Kids are welcome to stay in church or participate in the special programming for kids (nursery – teen). If you’d like to go with your child to Sunday school, you are most welcome to do so. In any case, the kids come back into the church just before communion starts. If you have any questions, you can contact our co-ordinator of Family, Children and Youth Ministries.

Parking is available around the church, with an entrance off of Church Street. There are entrances on three sides of the church, all of which will be open on Sunday morning. Just come in the door closest to you and follow the crowd. Wheelchair accessible Washrooms are in the hall.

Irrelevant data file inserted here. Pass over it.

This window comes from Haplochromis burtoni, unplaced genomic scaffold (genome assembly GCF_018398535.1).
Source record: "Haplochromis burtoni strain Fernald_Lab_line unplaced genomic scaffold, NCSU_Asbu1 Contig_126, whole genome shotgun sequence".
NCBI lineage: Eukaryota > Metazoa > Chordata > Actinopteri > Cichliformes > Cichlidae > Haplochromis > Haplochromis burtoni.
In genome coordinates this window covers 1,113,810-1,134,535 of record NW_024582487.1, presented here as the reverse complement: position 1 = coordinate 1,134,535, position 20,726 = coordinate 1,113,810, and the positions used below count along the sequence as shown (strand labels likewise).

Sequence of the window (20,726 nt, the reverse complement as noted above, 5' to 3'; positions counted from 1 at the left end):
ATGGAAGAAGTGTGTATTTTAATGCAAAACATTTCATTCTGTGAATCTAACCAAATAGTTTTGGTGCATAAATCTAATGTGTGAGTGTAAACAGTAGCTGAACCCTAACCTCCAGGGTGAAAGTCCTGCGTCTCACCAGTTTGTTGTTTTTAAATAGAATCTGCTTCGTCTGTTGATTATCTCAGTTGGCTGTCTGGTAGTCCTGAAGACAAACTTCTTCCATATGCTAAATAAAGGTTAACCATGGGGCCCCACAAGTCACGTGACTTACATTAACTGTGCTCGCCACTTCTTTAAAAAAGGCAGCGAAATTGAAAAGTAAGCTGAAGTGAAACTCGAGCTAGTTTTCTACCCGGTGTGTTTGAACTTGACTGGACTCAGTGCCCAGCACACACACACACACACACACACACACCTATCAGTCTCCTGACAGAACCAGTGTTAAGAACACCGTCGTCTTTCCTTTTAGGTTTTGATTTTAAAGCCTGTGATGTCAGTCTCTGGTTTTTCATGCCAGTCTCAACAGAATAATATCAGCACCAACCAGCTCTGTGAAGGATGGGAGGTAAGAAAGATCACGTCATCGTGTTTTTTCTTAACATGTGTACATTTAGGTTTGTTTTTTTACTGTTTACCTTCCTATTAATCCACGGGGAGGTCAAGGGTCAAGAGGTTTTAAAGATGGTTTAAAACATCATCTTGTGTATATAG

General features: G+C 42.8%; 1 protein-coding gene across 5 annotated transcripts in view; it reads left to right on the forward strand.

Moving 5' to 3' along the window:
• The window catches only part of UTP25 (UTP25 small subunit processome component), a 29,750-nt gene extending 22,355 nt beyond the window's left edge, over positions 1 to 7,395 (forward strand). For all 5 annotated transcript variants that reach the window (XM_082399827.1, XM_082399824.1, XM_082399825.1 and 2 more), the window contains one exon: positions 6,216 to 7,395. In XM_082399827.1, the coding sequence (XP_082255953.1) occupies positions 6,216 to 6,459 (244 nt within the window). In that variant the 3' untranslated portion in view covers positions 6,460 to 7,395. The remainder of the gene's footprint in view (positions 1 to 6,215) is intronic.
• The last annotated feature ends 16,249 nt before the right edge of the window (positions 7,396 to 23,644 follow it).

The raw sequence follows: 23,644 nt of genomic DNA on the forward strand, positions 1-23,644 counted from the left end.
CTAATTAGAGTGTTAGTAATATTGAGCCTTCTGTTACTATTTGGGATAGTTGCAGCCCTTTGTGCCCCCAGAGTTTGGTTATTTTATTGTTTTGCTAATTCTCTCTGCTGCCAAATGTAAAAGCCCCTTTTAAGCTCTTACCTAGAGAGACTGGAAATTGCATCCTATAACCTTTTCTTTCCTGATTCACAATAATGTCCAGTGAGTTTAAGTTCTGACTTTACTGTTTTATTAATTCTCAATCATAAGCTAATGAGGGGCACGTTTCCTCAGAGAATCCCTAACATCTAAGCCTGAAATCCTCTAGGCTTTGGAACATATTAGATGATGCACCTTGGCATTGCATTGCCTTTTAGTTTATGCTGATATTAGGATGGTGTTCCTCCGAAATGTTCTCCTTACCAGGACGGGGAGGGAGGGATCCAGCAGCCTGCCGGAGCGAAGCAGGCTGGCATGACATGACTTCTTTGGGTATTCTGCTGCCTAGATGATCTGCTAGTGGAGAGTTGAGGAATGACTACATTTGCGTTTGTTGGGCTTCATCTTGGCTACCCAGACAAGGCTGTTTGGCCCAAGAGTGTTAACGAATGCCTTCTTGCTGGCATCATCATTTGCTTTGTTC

St. Thomas’ Anglican Church is committed to excellence in serving all community members including people with disabilities. For a full description of our Accessible Customer Service Plan please select and download from the bottom of this page.

If you’re interested in more information about St Thomas’ history as a parish, its buildings, its worship and its programs, please explore the rest of this website. You can select and download the full Parish Profile from the bottom of this page.

We look forward to welcoming you at any time.